‘Interference in judiciary begins’

Kathmandu, August 7

The main opposition Nepali Congress has today concluded the executive’s direct interference in the judiciary has begun with the Parliamentary Hearing Committee rejecting chief justice nominee Deepak Raj Joshee.

An emergency meeting of the party’s central working committee today concluded that the chief justice appointment process ‘met with an accident’ due to Prime Minister KP Sharma Oli’s ‘dual character’.

The NC said the Constitutional Council chaired by Oli had nominated Joshee for the post of chief justice on the basis of the criteria provisioned in the Constitutional Council Act. However, Oli himself directed PHC members representing his party to reject Joshee’s nomination without any reason.

“Against the dignity and responsibility of his post, Prime Minister KP Sharma Oli made the recommendation himself and got it rejected himself with ill intention, exhibiting his dual character,” read the NC CWC decision.

The NC has taken the episode as the executive’s encroachment in the independence and impartiality of the judiciary. The CWC meeting also decided that the party would be more proactive in the days to come to protect the fundamental principles of democracy, constitution, constitutional supremacy and judicial independence,.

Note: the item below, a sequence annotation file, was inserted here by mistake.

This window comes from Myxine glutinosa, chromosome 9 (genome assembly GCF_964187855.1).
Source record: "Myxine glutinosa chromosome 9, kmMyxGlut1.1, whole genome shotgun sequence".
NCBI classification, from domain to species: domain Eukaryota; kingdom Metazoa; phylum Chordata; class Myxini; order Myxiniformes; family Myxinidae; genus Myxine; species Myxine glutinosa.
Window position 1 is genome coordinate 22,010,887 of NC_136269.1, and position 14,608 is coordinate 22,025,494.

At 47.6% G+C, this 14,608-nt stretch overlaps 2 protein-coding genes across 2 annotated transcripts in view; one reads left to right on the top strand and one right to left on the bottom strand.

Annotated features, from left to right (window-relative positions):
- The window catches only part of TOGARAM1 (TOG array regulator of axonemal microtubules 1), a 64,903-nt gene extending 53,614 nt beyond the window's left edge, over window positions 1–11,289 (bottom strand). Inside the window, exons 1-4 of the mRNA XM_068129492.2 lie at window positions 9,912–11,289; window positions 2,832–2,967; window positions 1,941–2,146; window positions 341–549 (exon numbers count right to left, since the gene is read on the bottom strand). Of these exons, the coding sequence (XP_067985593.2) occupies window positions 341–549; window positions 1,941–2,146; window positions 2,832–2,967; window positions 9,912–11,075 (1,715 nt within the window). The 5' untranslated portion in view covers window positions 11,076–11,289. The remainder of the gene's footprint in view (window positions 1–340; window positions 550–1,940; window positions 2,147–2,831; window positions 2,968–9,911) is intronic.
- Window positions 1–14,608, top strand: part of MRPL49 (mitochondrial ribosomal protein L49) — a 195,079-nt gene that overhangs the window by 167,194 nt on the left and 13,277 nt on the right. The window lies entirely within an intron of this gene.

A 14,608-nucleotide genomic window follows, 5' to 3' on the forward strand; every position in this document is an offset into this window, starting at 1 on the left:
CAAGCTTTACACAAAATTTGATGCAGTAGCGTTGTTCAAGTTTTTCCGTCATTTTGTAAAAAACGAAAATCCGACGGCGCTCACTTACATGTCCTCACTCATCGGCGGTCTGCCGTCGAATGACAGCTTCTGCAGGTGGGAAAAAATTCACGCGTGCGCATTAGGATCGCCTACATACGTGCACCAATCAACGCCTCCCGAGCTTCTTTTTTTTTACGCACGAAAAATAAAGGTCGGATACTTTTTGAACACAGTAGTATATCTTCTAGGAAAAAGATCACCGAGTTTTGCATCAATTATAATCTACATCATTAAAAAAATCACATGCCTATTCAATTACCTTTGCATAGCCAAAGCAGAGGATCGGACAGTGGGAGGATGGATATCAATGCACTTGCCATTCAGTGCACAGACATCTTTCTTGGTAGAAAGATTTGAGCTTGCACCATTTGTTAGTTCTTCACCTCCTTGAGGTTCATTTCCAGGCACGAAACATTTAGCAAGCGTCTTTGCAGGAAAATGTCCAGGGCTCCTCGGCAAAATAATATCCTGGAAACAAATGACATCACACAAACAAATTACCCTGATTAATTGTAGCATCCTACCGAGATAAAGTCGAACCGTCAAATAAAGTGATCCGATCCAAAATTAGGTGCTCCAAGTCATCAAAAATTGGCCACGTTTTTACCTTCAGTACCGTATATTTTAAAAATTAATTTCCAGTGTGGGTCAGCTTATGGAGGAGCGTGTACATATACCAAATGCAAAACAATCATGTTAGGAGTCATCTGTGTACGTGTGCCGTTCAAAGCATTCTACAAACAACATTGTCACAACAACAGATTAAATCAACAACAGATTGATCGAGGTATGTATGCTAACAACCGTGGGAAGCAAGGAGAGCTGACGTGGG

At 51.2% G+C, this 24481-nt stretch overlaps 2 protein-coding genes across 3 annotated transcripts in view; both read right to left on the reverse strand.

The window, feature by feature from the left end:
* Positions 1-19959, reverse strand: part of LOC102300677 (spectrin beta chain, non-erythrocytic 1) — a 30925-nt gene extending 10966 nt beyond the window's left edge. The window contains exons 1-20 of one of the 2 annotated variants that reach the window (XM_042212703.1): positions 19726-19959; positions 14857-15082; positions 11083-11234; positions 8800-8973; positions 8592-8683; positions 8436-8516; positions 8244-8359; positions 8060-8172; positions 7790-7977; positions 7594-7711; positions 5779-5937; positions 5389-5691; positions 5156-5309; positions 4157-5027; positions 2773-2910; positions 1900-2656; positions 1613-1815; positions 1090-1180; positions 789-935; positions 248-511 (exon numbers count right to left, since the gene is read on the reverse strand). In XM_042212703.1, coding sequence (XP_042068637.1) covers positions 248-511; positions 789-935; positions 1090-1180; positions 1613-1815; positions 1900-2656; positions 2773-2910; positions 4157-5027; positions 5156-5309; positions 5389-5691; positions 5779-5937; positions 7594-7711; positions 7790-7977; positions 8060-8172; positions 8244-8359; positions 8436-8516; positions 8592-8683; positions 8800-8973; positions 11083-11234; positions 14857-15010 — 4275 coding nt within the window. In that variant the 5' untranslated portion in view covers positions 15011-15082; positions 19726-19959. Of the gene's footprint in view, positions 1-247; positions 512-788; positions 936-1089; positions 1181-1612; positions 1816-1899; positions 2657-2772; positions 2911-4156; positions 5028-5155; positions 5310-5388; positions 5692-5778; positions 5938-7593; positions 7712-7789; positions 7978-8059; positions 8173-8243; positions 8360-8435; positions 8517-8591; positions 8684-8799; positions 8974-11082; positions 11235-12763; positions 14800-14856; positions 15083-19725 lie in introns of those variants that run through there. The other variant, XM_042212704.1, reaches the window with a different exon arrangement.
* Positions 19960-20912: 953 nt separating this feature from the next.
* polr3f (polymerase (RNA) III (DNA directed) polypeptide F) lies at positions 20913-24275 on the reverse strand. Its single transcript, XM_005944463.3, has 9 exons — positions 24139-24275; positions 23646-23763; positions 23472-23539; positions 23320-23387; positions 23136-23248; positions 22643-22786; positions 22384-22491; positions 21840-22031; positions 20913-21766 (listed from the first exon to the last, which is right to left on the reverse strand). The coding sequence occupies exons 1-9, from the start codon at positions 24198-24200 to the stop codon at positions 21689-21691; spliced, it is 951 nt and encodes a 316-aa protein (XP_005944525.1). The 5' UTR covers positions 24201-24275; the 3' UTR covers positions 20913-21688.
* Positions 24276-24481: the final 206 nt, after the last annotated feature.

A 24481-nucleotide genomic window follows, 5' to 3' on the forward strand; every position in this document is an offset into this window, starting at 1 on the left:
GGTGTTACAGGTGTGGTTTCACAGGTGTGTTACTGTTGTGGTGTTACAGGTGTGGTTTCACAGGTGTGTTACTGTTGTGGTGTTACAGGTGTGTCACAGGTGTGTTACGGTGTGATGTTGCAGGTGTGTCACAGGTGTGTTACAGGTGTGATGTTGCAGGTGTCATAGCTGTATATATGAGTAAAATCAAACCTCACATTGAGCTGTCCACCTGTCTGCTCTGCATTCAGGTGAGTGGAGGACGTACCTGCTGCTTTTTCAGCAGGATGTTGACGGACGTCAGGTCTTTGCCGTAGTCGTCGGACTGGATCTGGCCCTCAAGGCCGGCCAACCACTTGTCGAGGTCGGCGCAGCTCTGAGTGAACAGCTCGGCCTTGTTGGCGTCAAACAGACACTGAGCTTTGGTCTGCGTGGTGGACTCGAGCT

NC CWC Member Nabindra Raj Joshi said the committee rejected Joshee’s nomination citing ‘vague’ reasons, which clearly showed ill intention. “We have concluded that this has put constitutional supremacy at risk and is against rule of law,” he said.

For the first time in Nepal’s parliamentary history, the PHC had on August 3 rejected chief justice nominee Joshee on the basis of two-thirds majority, even as four lawmakers representing the Nepali Congress in the panel walked out.

The reasons given by the committee for the rejection are: Joshee failed to present solid work plan and vision on leading the judiciary; he failed to give satisfactory answers to questions about his conduct, integrity and capability; his academic certificates issued by the education institution he had attended were suspicious and discrepancies in his date of birth also made it controversial; former justices and justices condemned his public conduct and past performances; and he failed to give positive examples of his contribution to the judiciary.